Como spent three years at the Marine headquarters after returning to America. He taught at the Command and Staff College for three years until he retired in 1974.
The military wasn't the direction Como originally planned for his life to go.
"I always wanted to be a history professor," he said. "I was always thinking historically."
He attended Williams College in Williamstown, Massachusetts. He went out for the football team and broke his leg. His left ankle was in a cast for nine months.
"I was hopping around campus on crutches," Como said. "I knew I had to get there early because of the stampede of students. So, I was always an early bird to get there."
The head of the history department at Williams College was a lieutenant in World War I.
"My objective when I started the school was to be a high school history teacher and a basketball coach," Como said.
Como's orthopedic surgeon told him he would be disqualified for military service because of his injury. He graduated from Williams College, and, two weeks later, he got a notice to report for his draft physical. The doctor in the military, though, told him he would be fine and he would be going into the Army within two weeks.
But Como remembered a time when he was working for a highway crew while still in college. Four of the five men working took a break and told each other Army stories while the boss was gone. One man, a Marine, kept working. That man told Como that, as a Marine, he had a job to do and he was going to do it. That impressed Como, who decided the Marines instead of the Army would be his course.
He was sent to Parris Island for boot camp.
"I was one of only three enlistees," Como said. "The rest were all draftees."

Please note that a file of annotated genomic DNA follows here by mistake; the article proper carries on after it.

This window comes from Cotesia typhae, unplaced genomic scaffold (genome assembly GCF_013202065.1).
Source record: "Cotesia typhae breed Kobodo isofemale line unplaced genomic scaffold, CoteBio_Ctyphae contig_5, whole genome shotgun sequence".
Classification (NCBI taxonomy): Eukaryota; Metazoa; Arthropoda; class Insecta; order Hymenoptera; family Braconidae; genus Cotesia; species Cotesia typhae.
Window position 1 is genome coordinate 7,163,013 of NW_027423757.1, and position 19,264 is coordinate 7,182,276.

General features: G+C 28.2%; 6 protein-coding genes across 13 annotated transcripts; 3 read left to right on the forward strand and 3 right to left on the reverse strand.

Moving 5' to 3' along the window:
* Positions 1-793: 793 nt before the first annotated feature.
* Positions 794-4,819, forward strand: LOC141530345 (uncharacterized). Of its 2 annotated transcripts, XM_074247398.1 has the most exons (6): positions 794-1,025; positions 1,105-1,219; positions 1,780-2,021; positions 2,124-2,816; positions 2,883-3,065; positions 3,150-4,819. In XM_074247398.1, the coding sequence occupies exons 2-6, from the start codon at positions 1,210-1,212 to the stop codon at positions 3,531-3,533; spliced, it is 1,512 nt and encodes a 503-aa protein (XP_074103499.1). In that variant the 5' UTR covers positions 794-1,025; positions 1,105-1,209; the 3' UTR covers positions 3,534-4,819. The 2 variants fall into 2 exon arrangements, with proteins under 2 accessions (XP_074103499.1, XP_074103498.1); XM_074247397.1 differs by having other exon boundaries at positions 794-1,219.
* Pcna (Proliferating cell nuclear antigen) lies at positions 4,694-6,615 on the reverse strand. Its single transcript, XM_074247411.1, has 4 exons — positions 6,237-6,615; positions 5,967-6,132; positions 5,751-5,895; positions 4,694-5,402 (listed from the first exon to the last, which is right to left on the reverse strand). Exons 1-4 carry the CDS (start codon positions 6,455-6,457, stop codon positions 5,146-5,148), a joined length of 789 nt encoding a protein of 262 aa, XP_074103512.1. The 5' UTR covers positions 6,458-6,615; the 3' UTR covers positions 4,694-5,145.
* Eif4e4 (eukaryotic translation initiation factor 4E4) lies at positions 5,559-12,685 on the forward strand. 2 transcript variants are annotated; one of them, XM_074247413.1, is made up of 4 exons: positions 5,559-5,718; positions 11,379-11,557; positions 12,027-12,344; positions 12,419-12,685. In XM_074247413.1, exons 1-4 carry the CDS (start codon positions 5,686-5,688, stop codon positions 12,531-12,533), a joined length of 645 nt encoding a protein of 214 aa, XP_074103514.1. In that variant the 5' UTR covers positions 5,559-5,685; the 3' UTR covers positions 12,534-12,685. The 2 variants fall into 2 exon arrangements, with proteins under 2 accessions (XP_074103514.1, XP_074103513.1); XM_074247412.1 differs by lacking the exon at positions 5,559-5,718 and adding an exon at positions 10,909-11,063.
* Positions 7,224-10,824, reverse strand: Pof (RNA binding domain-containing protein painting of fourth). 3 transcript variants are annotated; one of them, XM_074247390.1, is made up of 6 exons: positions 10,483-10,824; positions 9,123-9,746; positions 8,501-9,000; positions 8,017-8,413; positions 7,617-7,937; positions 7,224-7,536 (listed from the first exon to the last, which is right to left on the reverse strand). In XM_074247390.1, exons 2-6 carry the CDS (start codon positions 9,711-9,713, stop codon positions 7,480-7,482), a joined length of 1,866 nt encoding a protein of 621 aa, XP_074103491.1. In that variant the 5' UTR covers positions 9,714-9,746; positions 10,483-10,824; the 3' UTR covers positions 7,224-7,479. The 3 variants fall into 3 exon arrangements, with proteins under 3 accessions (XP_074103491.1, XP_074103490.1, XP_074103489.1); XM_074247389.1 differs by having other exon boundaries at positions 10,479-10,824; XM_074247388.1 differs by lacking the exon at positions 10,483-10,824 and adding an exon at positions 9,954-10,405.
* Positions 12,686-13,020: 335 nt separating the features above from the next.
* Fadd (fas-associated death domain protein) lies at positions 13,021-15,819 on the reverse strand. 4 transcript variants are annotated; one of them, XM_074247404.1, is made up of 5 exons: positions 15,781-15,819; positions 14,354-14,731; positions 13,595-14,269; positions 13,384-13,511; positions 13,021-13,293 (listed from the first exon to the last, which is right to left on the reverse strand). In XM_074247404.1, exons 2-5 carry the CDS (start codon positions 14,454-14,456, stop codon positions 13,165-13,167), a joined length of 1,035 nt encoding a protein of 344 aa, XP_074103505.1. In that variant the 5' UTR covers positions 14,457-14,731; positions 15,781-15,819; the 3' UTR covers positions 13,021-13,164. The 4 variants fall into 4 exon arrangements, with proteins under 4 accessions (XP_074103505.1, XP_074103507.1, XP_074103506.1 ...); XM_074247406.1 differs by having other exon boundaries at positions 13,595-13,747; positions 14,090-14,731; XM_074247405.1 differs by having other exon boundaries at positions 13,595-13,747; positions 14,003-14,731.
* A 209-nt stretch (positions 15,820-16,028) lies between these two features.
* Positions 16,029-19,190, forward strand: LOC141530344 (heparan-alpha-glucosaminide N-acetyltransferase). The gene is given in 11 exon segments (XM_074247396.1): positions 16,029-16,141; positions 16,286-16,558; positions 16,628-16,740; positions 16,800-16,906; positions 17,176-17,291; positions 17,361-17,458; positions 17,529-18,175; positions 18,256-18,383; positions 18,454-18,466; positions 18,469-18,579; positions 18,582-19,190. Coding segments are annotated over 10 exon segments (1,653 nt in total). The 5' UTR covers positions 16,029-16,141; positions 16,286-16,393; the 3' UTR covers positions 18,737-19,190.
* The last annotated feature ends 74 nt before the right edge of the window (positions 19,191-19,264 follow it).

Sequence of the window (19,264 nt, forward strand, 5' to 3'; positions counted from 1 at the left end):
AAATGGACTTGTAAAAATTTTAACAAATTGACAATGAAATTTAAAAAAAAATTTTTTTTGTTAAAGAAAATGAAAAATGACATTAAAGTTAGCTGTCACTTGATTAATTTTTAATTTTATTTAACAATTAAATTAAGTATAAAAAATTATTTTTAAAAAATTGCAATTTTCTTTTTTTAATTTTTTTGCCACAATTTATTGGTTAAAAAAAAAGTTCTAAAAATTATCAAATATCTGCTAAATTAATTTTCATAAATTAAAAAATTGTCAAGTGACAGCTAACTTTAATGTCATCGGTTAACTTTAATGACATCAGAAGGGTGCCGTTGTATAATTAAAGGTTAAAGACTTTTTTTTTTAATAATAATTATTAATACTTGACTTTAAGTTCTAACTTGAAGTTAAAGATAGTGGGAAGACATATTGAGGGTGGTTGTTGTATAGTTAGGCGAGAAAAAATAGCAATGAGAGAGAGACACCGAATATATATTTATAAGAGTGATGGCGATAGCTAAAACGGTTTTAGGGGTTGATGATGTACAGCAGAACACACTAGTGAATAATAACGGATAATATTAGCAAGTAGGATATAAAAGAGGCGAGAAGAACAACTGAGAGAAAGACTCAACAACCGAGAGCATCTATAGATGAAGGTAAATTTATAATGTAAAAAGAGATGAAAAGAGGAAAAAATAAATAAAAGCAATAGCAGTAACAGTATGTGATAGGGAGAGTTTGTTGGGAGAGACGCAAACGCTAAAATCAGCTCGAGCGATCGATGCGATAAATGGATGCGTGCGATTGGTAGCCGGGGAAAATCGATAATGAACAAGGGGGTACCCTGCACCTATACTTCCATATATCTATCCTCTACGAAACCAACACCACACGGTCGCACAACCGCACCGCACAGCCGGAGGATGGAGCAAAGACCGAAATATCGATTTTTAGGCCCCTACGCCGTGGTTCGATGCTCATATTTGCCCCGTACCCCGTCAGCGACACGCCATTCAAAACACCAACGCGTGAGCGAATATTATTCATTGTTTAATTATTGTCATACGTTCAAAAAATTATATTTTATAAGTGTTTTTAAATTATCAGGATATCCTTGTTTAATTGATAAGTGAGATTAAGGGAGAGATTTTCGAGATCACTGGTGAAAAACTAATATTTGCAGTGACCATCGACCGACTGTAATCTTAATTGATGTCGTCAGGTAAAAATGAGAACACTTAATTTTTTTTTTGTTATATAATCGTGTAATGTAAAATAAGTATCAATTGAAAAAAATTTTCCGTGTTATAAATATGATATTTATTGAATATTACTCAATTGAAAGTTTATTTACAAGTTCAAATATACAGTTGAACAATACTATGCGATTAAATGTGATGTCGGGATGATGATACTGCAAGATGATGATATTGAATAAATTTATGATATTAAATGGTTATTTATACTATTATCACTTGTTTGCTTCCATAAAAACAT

He graduated from boot camp and then went to sea school for a month in Portsmouth, Virginia. He spent 18 months as an enlisted man, six of which were at sea in various locations. He then went to Quantico for officer training.
"It's like going through boot camp again," he said.
He was commissioned as a second lieutenant in December 1952. He went home on a 10-day leave and proposed to his then-girlfriend. He received his infantry training there before going to Fort Sill to train in the Army artillery school.
From there, he received orders to go to Korea. He was involved in field artillery during the Korean War, but got there about three months after the armistice was signed. He first spent time training in Japan.
"We were training in Japan to go to Korea, then the shooting stopped," Como said.
He served until 1954 before going home to see his child and wife in San Clemente, California.
"He (his son) was 9 months old when I saw him for the first time," said Como, who was due to leave service but was talked into becoming a regular Marine by a colonel who promised him a job as battery commander at Camp Pendleton.
"In contrast from when I came home from Vietnam, when I came home from Korea, all the bands were lined up when the ship sailed in," said Como, who was at Camp Pendleton for two years.
He then got orders for recruiting duty in Boston, where he spent three years. He later went to Camp Lejeune, North Carolina, where he joined the 2nd Marine Division and had command for another battery. He spent seven months on a ship in the Mediterranean Sea and on training missions in the area. He returned to Camp Lejeune, then was sent orders to go to Okinawa for 13 months. During that time, the Cuban Missile Crisis took place. The Marines sent him to the Suez Canal to back up the forces on the Mediterranean side.
"By the time we got to the Philippines, it was all over," he said of the Cuban Missile Crisis. "They landed us in the Philippines and we trained there for a six-week period. That turned out to be great because they had all that ammunition still there for World War II."
He returned to California for three years, then went to Quantico, where he graduated in 1967.
"Half of our class at the Command Staff College had just come back from Vietnam, and the other half knew we were going," Como said.
It was in Vietnam where his experience and reality met. The Battle of Dai Do would be the highlight of his career.
"I never got a mention out of it," he said. "I never got a medal out of it."
Even at 91, he still has all the memories, though.